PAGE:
What does an editor do?

Perhaps I have the wrong idea about what an editor does for a novel.

I am currently reading a novel that really seems as though it needed a closer level of attention to smooth rough spots away. In an earlier post I wrote about how the misuse of time cues — when the story’s “there and then” become my “here and now.” The novel I am now reading does this repeatedly on every page. Here is a typical example from the middle of the novel:

Rebecca was the only woman in the room. She had seen Charles and Mo hurrying into town moments ago through the school’s windows, right as she was dismissing her charges for the day.

All of that is set in the past tense, which is what most readers are accustomed to in fiction. Yet the word “ago” sounds wrong to my ear. If she had seen them hurrying into town moments “before” I think the sense of the past tense would have been sustained. “Moments ago” occurs in my frame of time. You were reading the first words of this post moments ago. But the novel is set nearly 90 years in the past.

Here’s another typical example:

Really, all Miller wanted to do was put his back to Worthy, to show that their debate was over and that Worthy’s presence here was useless.

The word “here” rings wrong. The author should have used the world “there.” Something that is here is in the room where I am reading at that moment. If it is there, I am able to sustain the illusion that I, too, am there observing.

Shouldn’t an editor point out these things to the writer?

Early in the story the narrator mentions that the remote lumber town does not yet have electricity. Later an important scene is described beneath a street lamp. The shadows it casts portent trouble that soon comes, so it is important to the writer that this scene be written in this way. Well, if the town didn’t have electricity yet, was the street lamp fueled with oil? I suppose that could be the case, but I don’t think it would cast the intense shadows described in the scene. What’s worse is that a couple of chapters later the narrator notes that the town doesn’t have any street lamps!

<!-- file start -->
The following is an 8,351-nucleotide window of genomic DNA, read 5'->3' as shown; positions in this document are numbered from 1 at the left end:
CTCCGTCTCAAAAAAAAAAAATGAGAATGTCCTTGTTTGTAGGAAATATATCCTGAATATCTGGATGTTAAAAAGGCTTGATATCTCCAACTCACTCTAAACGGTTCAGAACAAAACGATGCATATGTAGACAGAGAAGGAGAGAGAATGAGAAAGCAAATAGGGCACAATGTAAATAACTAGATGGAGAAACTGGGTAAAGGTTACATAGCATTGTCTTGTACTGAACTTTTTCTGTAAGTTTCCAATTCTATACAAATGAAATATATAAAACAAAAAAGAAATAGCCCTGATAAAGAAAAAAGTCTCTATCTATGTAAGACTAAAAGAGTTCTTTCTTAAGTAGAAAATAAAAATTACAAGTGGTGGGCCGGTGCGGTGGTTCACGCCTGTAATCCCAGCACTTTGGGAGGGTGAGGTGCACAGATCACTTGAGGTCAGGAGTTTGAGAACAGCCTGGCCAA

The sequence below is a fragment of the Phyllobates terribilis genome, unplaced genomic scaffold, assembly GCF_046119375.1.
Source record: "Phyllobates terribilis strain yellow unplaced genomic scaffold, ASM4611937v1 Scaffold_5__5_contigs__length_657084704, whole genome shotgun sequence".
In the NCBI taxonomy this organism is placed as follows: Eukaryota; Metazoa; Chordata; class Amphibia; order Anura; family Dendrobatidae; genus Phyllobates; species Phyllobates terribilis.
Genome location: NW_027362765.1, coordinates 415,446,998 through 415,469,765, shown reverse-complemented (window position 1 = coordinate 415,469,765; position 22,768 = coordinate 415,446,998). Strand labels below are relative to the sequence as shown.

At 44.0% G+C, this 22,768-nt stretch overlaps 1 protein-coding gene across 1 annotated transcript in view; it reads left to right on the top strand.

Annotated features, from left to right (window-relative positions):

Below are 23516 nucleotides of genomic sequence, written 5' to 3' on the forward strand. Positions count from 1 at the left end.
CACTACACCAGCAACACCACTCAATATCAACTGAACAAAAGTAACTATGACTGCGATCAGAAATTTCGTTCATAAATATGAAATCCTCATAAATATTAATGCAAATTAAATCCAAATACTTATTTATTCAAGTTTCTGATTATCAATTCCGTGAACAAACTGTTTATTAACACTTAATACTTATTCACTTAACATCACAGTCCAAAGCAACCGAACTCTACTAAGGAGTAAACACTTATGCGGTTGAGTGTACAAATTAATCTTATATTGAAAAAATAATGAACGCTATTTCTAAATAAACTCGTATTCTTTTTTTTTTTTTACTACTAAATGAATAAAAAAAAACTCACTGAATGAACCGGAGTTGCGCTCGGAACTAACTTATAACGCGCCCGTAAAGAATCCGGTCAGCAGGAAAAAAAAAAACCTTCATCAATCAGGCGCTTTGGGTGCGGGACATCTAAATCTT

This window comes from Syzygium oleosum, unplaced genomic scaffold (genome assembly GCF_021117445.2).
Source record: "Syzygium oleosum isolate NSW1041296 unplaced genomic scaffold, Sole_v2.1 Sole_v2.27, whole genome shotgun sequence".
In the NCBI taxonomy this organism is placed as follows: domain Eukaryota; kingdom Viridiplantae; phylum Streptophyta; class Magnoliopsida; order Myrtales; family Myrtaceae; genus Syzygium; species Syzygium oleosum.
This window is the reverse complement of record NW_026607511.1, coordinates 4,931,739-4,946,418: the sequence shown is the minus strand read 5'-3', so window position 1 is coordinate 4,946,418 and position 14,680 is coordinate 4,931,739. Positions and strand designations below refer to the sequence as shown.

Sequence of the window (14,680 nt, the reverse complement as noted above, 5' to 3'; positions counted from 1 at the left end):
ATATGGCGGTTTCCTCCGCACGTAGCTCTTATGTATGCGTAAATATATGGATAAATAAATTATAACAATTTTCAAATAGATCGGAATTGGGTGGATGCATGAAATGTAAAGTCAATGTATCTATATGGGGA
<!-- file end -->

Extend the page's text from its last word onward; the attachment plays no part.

Shouldn’t the editor have caught this inconsistency?

The novel has been commercially successful, getting lots of good reviews and winning several awards. I think the author is a little too prim about some of the unpleasant details of the story, and I suspect in a more unabashed author’s hand a stronger story would have resulted. I haven’t finished the novel yet, so perhaps my judgment will prove mistaken, but I don’t think so.

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3 Comments on “What does an editor do?”

  1. scgreen Says:

    I sympathize completely with you. I’m currently reading a novel by noteworthy author. This is the second book in a trilogy and the fifth book in the world the author created. I’ve noticed more copy editing mistakes in the first 150 pages than I have in any other book I’ve read. Things like repeated words (“the the”), words missing (not stylistically), and words obviously flip-flopped. Things like that bring me out of the story and diminish the experience for me.
    Anyways, I hope your book gets better.

  2. K.S. Clay Says:

    I’ve read that modern editors do very little copyediting. I think they spend most of their time in acquisitions. It’s mainly up to the author to proofread their work. Often an author’s agent will help them with this (depending on the agent and assuming the author has one in the first place). But step back for a minute as well and consider trying to write and then proofread 90,000 words or more, and not missing anything. Blatant errors all over the place upset me as well. The occasional mistake? I just figure everyone’s human.

  3. Rick Says:

    Give me a book. I’ll show you an error. The English language has far too many ambiguities for anyone to get it 100% right (not to mention all the other elements of story telling).

    Biggest thing for me, if you break my suspension of disbelief, you’re a naughty, naughty writer.


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